A relatively new group, Ecolocity DC (http://ecolocity.ning.com/ ) is working to transition DC from one of the nation's most air-polluted, bottle-necked cities to a resilient, international community which can apply and practice alternative solutions to vulnerabilities in population, transit, health, food, water, and other critical issues. The primary focus is to transform DC into a Transition town, an ecocity, which can spread its innovative solutions to neighboring areas, and in widening circles thereafter.

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Comment by Marc Norab on April 17, 2010 at 11:59am
Good post! Things could have been much worse in DC from a traffic infrastructure standpoint -- the original urban planning for regional transportation back in the 50's called for a massive freeway network (a la Los Angeles). Instead, the metrorail system was developed (somewhat remarkably, considering it involves two states (Virginia and Maryland), the district of Columbia), with a circular freeway bypass of the greater DC area (thus giving rise to the phrase "inside/outside the beltway). Metro today is the 2nd largest (by passenger) subway system in the U.S. (trailing (by a large margin) New York City), although DC itself is only the 27th largest city in the U.S.
Comment by Michele Baron on April 17, 2010 at 1:20pm
thank you very much for the additional knowledge, Marc... the DC metro is much cleaner (by a large margin) than the subway system in New York... :) thanks again for your comments.
Comment by A.V.Koshy on April 19, 2010 at 9:36pm
so civilian engagement is the way forward?
Comment by Michele Baron on April 19, 2010 at 10:25pm
could you please clarify, koshy?
Comment by Dr Pete on April 19, 2010 at 11:25pm
Nice work... but we New Yorkers like our subway with a little Eau d'Urine scent
Comment by Michele Baron on April 20, 2010 at 2:28am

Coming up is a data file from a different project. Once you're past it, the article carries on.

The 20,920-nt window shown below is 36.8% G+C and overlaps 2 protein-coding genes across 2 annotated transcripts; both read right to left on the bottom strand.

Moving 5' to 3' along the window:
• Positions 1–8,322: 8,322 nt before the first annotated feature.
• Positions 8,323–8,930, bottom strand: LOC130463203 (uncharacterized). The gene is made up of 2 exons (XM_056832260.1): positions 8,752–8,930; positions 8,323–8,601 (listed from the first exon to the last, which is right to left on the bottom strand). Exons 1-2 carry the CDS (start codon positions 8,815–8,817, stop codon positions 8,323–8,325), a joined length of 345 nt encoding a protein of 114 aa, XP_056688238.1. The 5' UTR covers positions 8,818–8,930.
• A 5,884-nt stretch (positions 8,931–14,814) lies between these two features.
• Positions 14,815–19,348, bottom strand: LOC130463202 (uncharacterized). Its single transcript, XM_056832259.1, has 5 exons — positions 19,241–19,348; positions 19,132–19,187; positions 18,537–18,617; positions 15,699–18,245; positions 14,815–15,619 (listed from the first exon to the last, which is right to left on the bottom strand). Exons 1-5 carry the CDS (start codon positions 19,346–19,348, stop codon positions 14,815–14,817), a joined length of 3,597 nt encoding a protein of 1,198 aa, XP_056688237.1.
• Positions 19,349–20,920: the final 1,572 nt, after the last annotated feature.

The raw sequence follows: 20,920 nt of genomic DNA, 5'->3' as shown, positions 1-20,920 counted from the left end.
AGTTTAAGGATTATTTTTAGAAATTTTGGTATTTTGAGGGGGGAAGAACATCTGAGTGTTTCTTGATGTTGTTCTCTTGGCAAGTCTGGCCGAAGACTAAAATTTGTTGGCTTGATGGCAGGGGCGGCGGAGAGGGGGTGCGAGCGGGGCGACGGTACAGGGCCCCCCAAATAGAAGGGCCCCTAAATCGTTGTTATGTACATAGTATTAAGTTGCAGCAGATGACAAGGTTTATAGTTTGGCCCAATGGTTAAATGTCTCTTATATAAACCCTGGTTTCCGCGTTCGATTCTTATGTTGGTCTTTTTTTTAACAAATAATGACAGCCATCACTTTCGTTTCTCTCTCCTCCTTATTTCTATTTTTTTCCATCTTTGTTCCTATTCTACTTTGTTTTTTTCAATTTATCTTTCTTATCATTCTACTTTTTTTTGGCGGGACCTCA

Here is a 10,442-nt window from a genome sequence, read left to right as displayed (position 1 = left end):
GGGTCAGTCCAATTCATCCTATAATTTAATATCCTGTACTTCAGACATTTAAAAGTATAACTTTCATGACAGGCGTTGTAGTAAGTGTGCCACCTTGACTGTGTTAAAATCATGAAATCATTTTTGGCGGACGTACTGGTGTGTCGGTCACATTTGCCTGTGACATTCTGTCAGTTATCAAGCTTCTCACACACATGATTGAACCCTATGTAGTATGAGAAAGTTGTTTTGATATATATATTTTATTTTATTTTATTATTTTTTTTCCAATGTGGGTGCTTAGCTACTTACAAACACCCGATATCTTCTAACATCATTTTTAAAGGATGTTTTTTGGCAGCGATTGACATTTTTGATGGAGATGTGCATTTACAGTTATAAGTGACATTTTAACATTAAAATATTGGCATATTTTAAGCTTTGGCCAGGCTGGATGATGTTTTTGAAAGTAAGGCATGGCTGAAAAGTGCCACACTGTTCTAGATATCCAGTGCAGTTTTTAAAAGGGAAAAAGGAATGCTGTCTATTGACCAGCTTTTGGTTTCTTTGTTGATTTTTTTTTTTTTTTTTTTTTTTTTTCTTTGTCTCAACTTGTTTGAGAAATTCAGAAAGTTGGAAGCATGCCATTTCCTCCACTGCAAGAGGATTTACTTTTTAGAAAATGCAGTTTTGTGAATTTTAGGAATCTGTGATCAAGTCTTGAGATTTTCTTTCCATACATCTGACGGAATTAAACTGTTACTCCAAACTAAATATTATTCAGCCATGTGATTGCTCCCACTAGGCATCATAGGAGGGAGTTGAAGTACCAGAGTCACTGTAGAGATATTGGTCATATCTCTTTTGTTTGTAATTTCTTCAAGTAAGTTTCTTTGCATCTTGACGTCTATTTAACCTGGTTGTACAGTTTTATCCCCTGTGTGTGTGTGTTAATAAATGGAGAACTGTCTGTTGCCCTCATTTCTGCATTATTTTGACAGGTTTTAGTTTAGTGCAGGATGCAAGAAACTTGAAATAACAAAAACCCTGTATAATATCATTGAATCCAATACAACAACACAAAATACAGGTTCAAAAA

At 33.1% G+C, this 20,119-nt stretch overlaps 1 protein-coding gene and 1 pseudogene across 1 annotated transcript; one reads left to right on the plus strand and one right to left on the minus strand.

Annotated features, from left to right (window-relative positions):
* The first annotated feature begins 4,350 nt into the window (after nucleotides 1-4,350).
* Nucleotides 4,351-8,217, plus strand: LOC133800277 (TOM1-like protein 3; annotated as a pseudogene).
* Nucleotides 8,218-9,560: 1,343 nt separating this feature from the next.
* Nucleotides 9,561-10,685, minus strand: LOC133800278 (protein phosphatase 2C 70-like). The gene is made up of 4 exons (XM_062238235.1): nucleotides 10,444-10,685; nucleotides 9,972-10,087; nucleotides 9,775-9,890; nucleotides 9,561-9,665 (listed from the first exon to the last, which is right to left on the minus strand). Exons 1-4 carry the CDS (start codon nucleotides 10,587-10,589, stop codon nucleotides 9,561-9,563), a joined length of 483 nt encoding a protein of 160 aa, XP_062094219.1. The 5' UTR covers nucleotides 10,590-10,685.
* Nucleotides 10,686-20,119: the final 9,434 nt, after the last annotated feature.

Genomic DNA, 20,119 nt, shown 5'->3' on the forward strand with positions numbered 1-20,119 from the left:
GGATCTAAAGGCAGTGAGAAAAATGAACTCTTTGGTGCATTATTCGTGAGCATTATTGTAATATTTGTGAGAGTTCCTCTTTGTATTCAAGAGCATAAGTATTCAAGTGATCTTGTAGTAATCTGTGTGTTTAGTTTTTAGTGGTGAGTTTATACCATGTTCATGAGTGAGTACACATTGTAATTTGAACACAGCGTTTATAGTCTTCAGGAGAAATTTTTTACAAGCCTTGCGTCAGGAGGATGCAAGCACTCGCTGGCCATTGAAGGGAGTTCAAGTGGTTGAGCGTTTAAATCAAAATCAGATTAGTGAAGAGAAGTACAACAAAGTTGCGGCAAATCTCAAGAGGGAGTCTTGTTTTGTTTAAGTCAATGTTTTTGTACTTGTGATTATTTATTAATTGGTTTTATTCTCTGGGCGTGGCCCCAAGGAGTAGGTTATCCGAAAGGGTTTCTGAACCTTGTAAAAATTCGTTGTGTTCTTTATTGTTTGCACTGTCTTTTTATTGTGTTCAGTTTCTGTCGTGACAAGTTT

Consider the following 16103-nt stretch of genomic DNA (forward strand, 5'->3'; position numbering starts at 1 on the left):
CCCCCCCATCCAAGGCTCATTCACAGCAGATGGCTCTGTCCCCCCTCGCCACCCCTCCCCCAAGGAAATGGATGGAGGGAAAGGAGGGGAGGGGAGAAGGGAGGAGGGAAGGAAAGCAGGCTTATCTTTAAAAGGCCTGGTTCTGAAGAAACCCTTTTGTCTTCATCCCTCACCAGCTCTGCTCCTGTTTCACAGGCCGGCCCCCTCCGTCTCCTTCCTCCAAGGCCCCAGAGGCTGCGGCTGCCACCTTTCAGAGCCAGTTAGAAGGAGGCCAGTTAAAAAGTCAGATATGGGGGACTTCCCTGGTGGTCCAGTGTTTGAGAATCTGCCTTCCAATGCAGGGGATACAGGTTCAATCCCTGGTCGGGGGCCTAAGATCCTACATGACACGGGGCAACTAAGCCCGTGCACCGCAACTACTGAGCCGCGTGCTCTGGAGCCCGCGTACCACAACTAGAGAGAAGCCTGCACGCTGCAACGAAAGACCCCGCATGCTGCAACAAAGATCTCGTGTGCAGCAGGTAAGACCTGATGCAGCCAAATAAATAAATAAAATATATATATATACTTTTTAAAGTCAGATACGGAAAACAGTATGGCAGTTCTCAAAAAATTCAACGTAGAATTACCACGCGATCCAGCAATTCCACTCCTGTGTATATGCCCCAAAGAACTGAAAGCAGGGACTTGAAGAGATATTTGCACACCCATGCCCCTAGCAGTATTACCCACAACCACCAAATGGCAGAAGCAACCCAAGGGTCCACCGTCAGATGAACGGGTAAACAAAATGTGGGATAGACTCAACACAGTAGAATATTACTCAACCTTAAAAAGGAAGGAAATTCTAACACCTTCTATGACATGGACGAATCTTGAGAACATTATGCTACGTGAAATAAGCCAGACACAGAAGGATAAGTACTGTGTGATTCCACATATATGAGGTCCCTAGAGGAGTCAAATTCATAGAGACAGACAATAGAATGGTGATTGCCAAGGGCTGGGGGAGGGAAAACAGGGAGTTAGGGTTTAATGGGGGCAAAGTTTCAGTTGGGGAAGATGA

lol! What doesn't kill you makes you stronger! :) Thank you for your comments, Dr. Pete, and koshy
Comment by A.V.Koshy on April 20, 2010 at 7:04am
the best work seems to be done by civilians
Comment by Michele Baron on April 20, 2010 at 12:06pm
true, koshy. I think I understand--governments after all should represent the will, the hearts and minds of the people--and so the people should already be capable of attaining great things themselves. Maybe innovative solutions, your civilian engagement is like the quantum trade rings circle--the levels of trust, activity, talent grow with practise and this week's assignment--resilience training. Governments should support the best efforts and motivations, serve as social representatives and perhaps guides (being elected, having higher levels of access to knowledge as purview of service position?) and not as instruments of force, corruption, lack of transparency? Civilians, also, have more autonomy in some cases, to volunteer, within the social and legal frameworks as codified within the governments they have elected? Is this within your concept of civilian engagement, koshy?
Comment by A.V.Koshy on April 20, 2010 at 12:13pm
yes more or less
the idea of governemnts sharing knoweldge it is wish fulfullment
but civilians can make for less force and less corruption and more transparency over time
Comment by Wintermute on April 20, 2010 at 3:51pm
Well it seems that DC isn't too bad off. Especially when their are active civilians working to improve the situation.